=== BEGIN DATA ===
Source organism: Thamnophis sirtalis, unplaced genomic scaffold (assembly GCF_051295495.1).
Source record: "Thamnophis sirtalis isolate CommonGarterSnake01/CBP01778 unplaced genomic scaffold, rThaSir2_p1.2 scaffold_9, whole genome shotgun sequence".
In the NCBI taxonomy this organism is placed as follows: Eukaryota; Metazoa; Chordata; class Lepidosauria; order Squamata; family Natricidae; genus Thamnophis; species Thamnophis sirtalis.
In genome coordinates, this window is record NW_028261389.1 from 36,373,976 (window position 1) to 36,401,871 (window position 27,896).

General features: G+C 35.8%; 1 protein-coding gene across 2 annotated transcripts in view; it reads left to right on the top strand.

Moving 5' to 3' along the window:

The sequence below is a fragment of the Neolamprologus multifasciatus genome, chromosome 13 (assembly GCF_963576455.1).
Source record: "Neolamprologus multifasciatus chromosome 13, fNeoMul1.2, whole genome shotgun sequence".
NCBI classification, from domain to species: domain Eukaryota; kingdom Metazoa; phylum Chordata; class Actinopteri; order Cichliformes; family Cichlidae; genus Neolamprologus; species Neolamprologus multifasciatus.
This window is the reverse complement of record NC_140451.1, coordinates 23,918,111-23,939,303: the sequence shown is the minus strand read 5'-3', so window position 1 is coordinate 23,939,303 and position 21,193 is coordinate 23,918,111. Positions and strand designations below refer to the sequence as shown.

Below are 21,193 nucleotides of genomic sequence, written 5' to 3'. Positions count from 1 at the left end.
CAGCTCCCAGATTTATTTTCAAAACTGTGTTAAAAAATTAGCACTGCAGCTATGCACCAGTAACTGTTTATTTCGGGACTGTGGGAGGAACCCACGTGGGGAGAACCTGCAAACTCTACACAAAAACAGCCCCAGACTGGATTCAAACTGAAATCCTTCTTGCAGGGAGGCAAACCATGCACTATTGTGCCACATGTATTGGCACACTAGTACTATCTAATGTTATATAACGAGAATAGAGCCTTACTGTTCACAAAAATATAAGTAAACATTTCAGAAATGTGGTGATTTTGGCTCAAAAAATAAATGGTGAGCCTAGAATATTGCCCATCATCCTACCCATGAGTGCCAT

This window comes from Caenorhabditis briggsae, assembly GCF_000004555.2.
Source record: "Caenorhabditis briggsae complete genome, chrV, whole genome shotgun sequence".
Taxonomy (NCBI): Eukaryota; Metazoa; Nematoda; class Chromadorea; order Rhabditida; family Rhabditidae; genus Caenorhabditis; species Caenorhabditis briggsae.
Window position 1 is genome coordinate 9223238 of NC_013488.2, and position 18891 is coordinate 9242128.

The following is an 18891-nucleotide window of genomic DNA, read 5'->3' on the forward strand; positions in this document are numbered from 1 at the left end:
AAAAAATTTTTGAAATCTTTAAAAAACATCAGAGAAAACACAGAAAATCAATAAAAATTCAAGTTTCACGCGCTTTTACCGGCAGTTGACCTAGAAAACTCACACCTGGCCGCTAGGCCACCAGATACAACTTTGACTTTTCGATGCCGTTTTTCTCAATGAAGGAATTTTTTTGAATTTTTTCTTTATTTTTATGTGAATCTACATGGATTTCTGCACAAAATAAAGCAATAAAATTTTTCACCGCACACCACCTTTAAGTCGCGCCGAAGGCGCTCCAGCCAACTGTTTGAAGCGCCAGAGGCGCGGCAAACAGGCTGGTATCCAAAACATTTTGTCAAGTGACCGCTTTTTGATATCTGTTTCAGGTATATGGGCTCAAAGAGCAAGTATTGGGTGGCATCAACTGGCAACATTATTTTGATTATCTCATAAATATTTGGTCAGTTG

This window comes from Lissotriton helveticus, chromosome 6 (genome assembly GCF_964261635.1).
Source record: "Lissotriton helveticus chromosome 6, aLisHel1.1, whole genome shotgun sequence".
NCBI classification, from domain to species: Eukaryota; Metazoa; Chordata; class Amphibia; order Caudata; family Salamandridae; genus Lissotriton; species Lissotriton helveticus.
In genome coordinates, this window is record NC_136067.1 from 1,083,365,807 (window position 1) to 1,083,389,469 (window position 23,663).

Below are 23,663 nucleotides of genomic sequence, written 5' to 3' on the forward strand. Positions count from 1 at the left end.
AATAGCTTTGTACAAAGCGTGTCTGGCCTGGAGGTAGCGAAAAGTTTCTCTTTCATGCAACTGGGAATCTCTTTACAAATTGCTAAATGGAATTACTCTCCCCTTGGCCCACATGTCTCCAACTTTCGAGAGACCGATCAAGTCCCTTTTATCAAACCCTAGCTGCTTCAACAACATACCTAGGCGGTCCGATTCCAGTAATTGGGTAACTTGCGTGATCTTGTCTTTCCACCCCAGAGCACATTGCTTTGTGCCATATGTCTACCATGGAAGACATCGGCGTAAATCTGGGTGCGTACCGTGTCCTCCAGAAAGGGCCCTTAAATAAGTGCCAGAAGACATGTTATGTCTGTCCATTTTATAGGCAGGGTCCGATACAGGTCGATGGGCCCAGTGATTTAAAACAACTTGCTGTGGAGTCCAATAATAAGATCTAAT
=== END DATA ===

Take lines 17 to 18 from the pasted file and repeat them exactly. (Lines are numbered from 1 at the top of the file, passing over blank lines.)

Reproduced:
The following is an 18891-nucleotide window of genomic DNA, read 5'->3' on the forward strand; positions in this document are numbered from 1 at the left end:
AAAAAATTTTTGAAATCTTTAAAAAACATCAGAGAAAACACAGAAAATCAATAAAAATTCAAGTTTCACGCGCTTTTACCGGCAGTTGACCTAGAAAACTCACACCTGGCCGCTAGGCCACCAGATACAACTTTGACTTTTCGATGCCGTTTTTCTCAATGAAGGAATTTTTTTGAATTTTTTCTTTATTTTTATGTGAATCTACATGGATTTCTGCACAAAATAAAGCAATAAAATTTTTCACCGCACACCACCTTTAAGTCGCGCCGAAGGCGCTCCAGCCAACTGTTTGAAGCGCCAGAGGCGCGGCAAACAGGCTGGTATCCAAAACATTTTGTCAAGTGACCGCTTTTTGATATCTGTTTCAGGTATATGGGCTCAAAGAGCAAGTATTGGGTGGCATCAACTGGCAACATTATTTTGATTATCTCATAAATATTTGGTCAGTTG